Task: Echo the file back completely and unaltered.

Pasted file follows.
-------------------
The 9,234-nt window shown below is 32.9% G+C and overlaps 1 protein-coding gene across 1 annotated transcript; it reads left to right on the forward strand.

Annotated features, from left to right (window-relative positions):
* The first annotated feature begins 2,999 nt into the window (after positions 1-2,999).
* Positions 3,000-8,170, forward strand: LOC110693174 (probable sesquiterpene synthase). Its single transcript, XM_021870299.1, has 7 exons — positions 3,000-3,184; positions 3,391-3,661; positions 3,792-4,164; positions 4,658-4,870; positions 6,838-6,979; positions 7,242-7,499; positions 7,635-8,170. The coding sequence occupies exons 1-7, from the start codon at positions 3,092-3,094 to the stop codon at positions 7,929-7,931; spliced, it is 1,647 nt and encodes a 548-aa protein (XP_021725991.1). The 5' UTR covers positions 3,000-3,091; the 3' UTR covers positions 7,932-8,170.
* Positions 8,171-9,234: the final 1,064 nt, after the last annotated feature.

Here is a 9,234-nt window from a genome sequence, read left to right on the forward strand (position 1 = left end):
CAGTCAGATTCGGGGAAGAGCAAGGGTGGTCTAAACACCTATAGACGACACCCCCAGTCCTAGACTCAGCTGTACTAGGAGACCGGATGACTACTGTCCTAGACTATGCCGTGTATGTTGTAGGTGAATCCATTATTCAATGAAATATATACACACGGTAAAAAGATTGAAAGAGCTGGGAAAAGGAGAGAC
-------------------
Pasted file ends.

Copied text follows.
The 9,234-nt window shown below is 32.9% G+C and overlaps 1 protein-coding gene across 1 annotated transcript; it reads left to right on the forward strand.

Annotated features, from left to right (window-relative positions):
* The first annotated feature begins 2,999 nt into the window (after positions 1-2,999).
* Positions 3,000-8,170, forward strand: LOC110693174 (probable sesquiterpene synthase). Its single transcript, XM_021870299.1, has 7 exons — positions 3,000-3,184; positions 3,391-3,661; positions 3,792-4,164; positions 4,658-4,870; positions 6,838-6,979; positions 7,242-7,499; positions 7,635-8,170. The coding sequence occupies exons 1-7, from the start codon at positions 3,092-3,094 to the stop codon at positions 7,929-7,931; spliced, it is 1,647 nt and encodes a 548-aa protein (XP_021725991.1). The 5' UTR covers positions 3,000-3,091; the 3' UTR covers positions 7,932-8,170.
* Positions 8,171-9,234: the final 1,064 nt, after the last annotated feature.

Here is a 9,234-nt window from a genome sequence, read left to right on the forward strand (position 1 = left end):
CAGTCAGATTCGGGGAAGAGCAAGGGTGGTCTAAACACCTATAGACGACACCCCCAGTCCTAGACTCAGCTGTACTAGGAGACCGGATGACTACTGTCCTAGACTATGCCGTGTATGTTGTAGGTGAATCCATTATTCAATGAAATATATACACACGGTAAAAAGATTGAAAGAGCTGGGAAAAGGAGAGAC